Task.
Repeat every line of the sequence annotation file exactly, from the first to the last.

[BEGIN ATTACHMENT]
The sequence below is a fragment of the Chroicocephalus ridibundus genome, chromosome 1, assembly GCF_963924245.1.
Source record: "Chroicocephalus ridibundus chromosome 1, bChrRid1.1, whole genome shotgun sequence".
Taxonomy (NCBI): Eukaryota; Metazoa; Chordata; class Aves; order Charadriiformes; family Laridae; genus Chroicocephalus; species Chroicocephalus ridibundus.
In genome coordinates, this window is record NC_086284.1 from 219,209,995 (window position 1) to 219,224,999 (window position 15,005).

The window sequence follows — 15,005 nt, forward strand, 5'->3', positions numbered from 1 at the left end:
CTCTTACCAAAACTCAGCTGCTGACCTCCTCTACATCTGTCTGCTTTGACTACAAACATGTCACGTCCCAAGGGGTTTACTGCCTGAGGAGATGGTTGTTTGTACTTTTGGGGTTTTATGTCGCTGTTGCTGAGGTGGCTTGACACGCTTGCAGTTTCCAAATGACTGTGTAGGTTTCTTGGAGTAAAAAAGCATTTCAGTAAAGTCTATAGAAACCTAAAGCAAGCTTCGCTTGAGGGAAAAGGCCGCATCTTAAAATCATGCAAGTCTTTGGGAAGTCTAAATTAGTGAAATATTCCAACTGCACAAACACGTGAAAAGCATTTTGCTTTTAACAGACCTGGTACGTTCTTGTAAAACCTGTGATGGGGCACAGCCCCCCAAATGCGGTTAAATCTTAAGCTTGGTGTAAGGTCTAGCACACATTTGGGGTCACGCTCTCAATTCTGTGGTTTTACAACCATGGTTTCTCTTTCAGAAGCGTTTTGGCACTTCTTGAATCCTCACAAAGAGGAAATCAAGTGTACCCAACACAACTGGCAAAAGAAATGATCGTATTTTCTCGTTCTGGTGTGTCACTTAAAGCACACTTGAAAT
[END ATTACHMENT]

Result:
The sequence below is a fragment of the Chroicocephalus ridibundus genome, chromosome 1, assembly GCF_963924245.1.
Source record: "Chroicocephalus ridibundus chromosome 1, bChrRid1.1, whole genome shotgun sequence".
Taxonomy (NCBI): Eukaryota; Metazoa; Chordata; class Aves; order Charadriiformes; family Laridae; genus Chroicocephalus; species Chroicocephalus ridibundus.
In genome coordinates, this window is record NC_086284.1 from 219,209,995 (window position 1) to 219,224,999 (window position 15,005).

The window sequence follows — 15,005 nt, forward strand, 5'->3', positions numbered from 1 at the left end:
CTCTTACCAAAACTCAGCTGCTGACCTCCTCTACATCTGTCTGCTTTGACTACAAACATGTCACGTCCCAAGGGGTTTACTGCCTGAGGAGATGGTTGTTTGTACTTTTGGGGTTTTATGTCGCTGTTGCTGAGGTGGCTTGACACGCTTGCAGTTTCCAAATGACTGTGTAGGTTTCTTGGAGTAAAAAAGCATTTCAGTAAAGTCTATAGAAACCTAAAGCAAGCTTCGCTTGAGGGAAAAGGCCGCATCTTAAAATCATGCAAGTCTTTGGGAAGTCTAAATTAGTGAAATATTCCAACTGCACAAACACGTGAAAAGCATTTTGCTTTTAACAGACCTGGTACGTTCTTGTAAAACCTGTGATGGGGCACAGCCCCCCAAATGCGGTTAAATCTTAAGCTTGGTGTAAGGTCTAGCACACATTTGGGGTCACGCTCTCAATTCTGTGGTTTTACAACCATGGTTTCTCTTTCAGAAGCGTTTTGGCACTTCTTGAATCCTCACAAAGAGGAAATCAAGTGTACCCAACACAACTGGCAAAAGAAATGATCGTATTTTCTCGTTCTGGTGTGTCACTTAAAGCACACTTGAAAT